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EE Limited and Hutchison 3G UK Limited -vs- Aviva Investors Ground Rent Holdco Limited and Aviva Investors Ground Rent GP Limited [2021]

The Upper Tribunal has delivered a short but practically valuable costs judgment in the matter of EE and H3G v Aviva (and others), which raises two points of interest for those involved in Code litigation:

  1. The Upper Tribunal has set out in clear terms the approach it has been adopting to date in relation to paragraph 26 interim rights agreements. Following the decision of Cornerstone Telecommunications Infrastructure Ltd v University of London [2019] EWCA Civ 2075 it is possible in principle for operators to seek paragraph 26 interim rights in isolation without final rights being sought. In such a case the operator need only prove that the imposition test under paragraph 21 of the Code is satisfied on a “good arguable case” basis, that is, a lower threshold than proving it on the balance of probabilities as is required for final rights. Where the code rights sought (like tree lopping, or the carrying out of a survey) are inherently short-lived, that is something the Upper Tribunal can and will grant. However, where the rights are longer term, and sought only to secure code rights to permit a time-limited installation not securing security of tenure, then such an application will be considered much more carefully to avoid (a) avoidance of security of tenure and (b) avoidance of the need for the paragraph 21 test to be satisfied on a final basis. As a rule, the Tribunal will only sanction and impose interim rights where the parties have agreed that it should. Otherwise, the site provider will be entitled to require that a paragraph 20 application is made too to allow the paragraph 21 test to be applied on a “final” basis.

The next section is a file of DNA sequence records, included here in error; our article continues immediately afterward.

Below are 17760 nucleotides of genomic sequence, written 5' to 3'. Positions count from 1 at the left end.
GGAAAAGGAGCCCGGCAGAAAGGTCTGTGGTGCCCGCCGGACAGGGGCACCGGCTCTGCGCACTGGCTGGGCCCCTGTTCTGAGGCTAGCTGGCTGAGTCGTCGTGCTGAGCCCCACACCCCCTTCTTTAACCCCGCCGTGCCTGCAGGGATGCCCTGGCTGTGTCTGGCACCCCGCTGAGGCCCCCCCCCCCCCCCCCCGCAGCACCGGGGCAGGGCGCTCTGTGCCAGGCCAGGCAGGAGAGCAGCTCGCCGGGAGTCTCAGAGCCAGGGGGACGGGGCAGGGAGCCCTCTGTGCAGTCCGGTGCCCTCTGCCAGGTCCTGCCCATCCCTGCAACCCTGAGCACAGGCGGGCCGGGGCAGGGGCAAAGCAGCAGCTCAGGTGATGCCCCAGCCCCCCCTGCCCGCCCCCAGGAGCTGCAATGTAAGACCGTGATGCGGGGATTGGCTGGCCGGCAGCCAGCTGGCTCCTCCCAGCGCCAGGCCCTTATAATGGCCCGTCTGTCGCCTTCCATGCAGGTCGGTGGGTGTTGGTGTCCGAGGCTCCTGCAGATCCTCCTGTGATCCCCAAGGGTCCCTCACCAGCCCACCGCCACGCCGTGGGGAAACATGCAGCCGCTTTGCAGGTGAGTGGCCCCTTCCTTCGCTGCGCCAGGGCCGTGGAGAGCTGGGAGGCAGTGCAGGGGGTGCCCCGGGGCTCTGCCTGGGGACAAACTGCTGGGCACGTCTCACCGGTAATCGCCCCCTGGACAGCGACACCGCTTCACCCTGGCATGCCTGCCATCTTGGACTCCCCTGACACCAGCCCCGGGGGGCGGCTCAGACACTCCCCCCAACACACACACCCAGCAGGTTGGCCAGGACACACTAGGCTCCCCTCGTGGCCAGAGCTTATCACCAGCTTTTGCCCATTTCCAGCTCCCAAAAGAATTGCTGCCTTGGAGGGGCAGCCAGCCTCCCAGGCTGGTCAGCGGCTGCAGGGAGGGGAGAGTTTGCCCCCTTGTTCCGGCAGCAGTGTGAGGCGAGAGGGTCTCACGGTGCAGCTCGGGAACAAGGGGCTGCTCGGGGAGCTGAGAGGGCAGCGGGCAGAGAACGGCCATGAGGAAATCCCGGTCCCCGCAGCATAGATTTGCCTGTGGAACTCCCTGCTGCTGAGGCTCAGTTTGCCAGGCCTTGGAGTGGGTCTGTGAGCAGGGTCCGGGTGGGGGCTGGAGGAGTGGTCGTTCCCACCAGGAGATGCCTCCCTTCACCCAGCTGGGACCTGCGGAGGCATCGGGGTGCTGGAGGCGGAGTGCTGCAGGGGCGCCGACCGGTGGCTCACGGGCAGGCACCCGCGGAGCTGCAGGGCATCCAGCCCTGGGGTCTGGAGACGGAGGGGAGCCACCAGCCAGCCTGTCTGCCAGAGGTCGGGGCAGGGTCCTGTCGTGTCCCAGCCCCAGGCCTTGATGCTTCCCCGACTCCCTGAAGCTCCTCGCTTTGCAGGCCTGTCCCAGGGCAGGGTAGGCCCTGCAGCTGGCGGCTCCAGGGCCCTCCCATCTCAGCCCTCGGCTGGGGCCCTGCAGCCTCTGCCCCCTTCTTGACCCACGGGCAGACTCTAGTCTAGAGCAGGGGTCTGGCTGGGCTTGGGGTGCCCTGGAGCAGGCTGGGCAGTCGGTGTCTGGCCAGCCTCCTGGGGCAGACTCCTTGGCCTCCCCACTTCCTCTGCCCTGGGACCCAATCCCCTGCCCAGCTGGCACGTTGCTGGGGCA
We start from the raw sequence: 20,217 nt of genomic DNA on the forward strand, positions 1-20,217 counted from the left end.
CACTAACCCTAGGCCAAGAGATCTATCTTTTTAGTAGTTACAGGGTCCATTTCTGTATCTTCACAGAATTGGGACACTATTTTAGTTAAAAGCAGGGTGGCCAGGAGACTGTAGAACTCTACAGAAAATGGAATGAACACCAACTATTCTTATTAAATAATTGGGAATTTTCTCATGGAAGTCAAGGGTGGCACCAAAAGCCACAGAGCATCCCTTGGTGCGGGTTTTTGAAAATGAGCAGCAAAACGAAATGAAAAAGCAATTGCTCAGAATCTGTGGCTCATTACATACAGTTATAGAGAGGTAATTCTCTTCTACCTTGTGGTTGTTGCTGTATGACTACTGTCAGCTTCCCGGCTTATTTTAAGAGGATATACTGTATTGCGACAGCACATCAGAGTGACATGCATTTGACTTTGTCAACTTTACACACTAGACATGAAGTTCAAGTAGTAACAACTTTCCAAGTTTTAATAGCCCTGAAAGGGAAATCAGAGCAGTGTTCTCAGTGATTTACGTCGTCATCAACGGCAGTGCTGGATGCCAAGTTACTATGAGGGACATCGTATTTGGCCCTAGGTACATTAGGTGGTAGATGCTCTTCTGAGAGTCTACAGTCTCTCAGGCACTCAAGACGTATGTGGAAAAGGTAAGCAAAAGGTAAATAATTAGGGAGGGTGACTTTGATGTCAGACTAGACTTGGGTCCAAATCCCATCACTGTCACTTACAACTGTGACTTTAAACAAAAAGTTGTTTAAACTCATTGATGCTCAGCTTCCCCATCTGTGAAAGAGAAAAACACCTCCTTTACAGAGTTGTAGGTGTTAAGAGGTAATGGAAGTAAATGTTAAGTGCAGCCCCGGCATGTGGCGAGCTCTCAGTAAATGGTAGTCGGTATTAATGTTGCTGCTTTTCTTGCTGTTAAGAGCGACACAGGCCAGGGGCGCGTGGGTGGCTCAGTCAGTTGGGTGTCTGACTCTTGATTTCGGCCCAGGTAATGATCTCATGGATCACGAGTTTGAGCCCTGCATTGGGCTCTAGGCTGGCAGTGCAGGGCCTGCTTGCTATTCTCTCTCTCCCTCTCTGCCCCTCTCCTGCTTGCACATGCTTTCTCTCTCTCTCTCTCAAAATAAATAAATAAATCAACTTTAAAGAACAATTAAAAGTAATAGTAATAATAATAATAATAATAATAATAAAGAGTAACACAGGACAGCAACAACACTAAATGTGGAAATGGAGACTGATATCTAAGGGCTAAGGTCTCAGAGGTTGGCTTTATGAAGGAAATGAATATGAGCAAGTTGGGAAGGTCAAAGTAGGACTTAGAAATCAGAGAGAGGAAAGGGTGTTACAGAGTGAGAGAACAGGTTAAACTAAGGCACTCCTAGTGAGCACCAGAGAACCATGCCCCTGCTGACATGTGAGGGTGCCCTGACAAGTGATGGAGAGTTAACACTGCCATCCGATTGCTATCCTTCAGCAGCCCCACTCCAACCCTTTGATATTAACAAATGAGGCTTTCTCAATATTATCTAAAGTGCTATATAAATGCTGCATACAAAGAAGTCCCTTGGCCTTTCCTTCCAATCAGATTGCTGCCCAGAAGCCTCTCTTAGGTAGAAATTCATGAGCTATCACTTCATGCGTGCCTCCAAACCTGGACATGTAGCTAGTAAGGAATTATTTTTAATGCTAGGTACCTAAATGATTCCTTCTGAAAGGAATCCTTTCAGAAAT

2. No order as to costs was made on the basis that the parties had had to spend time and money exploring structural and other issues. Legitimate concerns by a site provider about such issues meriting investigation should not attract an adverse costs order in favour of the operator. The costs approach of the Upper Tribunal repays careful reading as to the standard approach that is likely to be taken on costs applications.

Oliver Radley-Gardner QC was instructed by James Rees and Sian Burns of Womble Bond Dickinson for the operator, and Fern Schofield was instructed by Michael Smith of Pinsent Masons for the site providers, Aviva.

Judgment can be viewed here

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